Thursday, January 24, 2008
Elijah of Buxton
Curtis, Christopher Paul. 2007. ELIJAH OF BUXTON. New York: Scholastic. ISBN 0439023440 [Suggested Grade Levels 5-9]
Set in Canada in the free community of Buxton, ELIJAH OF BUXTON tells the story of a settlement of ex-slaves and their freedom-born children. Elijah, for example, was the first “free child” born in Buxton. The book even recounts the ‘legendary’ celebration where Elijah as an infant threw up on Frederick Douglass. Elijah of Buxton is not your typical book. For one thing, the narrative is different. The first two-thirds of the book is relaxed. The text is one story after another. Most are humorous. All set the mood and tone for the family and community. The last third of the novel is more traditional in that it is fast-paced, serious, and dramatic. It is an emotional journey as Elijah makes his way to America to help a slave in need risking his life and his freedom in the process. The narrative style along with the dialect may be challenging for some readers, but the characters, the setting, the dialogue, and the pacing are brilliantly created.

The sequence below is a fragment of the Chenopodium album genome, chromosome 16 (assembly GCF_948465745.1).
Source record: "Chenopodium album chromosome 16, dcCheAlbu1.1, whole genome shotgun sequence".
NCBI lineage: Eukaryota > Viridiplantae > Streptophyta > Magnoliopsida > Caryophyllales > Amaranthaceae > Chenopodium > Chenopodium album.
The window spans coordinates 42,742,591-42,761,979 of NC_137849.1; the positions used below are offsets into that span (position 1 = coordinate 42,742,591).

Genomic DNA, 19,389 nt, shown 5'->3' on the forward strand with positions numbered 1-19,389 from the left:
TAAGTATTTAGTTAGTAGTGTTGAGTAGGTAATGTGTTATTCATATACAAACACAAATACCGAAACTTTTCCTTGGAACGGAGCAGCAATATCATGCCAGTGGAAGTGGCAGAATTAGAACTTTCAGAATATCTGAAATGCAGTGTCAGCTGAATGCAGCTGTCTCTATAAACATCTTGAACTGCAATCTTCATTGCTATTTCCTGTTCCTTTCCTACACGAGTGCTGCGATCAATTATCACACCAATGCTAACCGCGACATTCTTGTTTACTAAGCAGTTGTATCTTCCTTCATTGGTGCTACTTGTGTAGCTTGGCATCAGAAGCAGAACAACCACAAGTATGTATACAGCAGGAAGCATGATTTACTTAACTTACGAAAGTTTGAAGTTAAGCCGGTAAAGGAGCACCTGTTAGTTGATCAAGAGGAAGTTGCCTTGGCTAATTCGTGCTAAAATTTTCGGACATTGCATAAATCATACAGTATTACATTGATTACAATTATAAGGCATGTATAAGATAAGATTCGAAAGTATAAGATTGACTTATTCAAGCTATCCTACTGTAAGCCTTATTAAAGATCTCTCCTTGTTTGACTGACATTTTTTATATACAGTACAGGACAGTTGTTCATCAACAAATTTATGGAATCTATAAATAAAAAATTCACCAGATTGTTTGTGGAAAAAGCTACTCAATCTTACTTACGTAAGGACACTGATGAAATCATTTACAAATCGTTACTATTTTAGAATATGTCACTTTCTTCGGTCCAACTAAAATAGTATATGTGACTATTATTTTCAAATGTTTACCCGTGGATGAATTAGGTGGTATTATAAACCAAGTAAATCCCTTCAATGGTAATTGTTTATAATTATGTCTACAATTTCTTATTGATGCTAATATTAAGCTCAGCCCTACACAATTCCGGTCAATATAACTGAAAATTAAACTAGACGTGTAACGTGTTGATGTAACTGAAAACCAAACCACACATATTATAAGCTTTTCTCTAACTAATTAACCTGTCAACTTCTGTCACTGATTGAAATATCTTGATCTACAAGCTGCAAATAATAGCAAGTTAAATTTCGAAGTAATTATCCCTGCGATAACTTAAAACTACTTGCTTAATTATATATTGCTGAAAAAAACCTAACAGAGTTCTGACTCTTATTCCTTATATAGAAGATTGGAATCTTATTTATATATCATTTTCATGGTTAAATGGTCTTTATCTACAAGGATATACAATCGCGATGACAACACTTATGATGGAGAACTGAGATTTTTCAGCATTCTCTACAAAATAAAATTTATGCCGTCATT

The African-American tradition of storytelling—which some refer to as signifying—is an important part of the culture. Discuss how Elijah of Buxton uses this traditional method of communication. As a basis for comparison, share other examples from Virginia Hamilton’s THE PEOPLE COULD FLY or Zora Neale Hurston’s LIES AND OTHER TALL TALES.
Other books about slavery:
Hamilton, Virginia. MANY THOUSAND GONE. ISBN 0679879366
Lester, Julius. DAY OF TEARS. ISBN 0786804904
Lester, Julius. TO BE A SLAVE. ISBN 0141310014
Lyons, Mary. LETTERS FROM A SLAVE GIRL. ISBN 1416936378
By Becky Laney